I want to turn to the issue of the honourable member for Cook and others saying that under the Howard government they stopped the boats and they have the solutions or the suite of measures that the honourable member for Cook refers to. There were 240 boats that arrived under the Howard government. They carried over 13,600 asylum seekers. It is all within the timing. We have to look at the timing and at what is happening internationally and in our region. The boats stopped coming because global circumstances changed, and that is a fact. That happens because of what is happening in the international community with the conflicts in our region and the conflicts around the globe. The Taliban regime fell at the end of 2001, and millions of Afghans were able to return home. That is a fact. In 2003—


Mr Christensen interjecting


Mr McCormack interjecting


Ms SAFFIN —Mr Deputy Speaker, I cannot hear. The honourable members opposite are disturbing me.


The DEPUTY SPEAKER (Hon. Peter Slipper)—I think the honourable member has raised a valid issue with me, and I would ask the honourable members for Dawson and Riverina to observe the standing orders.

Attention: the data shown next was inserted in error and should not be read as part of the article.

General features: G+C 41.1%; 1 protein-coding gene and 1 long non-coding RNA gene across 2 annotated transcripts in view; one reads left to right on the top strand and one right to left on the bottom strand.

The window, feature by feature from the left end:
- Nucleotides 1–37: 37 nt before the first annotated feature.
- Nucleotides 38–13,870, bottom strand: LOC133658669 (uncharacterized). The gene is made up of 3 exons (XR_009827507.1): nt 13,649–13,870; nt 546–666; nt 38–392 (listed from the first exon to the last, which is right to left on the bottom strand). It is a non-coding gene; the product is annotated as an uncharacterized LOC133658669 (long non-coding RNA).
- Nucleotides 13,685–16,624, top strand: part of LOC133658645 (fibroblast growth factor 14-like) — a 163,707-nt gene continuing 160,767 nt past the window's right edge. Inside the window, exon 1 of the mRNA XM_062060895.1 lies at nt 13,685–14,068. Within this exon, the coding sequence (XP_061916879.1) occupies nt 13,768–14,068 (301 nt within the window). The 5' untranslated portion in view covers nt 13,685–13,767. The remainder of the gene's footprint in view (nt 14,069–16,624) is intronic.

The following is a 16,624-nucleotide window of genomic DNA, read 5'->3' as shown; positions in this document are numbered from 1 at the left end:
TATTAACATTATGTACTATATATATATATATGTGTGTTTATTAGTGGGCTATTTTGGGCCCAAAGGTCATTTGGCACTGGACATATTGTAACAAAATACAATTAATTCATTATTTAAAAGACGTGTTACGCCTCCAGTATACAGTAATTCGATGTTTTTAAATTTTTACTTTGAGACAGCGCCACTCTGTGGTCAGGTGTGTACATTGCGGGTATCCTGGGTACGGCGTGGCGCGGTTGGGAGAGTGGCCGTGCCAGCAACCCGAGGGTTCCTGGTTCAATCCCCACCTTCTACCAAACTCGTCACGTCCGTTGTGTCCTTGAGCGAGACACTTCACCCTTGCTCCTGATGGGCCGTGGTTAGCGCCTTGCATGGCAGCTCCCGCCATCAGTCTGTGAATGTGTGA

Ms SAFFIN —Thank you. In 2003, the Howard government started to build a detention centre on Christmas Island that cost $400 million. They were planning for more boat arrivals; otherwise, why would you build a detention centre? They were anticipating that the people would come. The opposition, through the honourable member for Cook, say that their suite of measures will fix the problem of turning back boats ‘where circumstances permit’. That is a hollow promise too. Of the 240 boats that arrived under the Howard government, only seven were turned back. And that was given up, too, because they realised under the Howard government that that did not work. No boats were turned back after 2003. The practical reality is that there is nowhere to turn the boats back to. Who are you going to turn them back to? Send them back to where? To avoid being turned back, boats are sabotaged, putting Australian Customs and Border Protection and Defence personnel at risk. We have seen it and do not want to do that.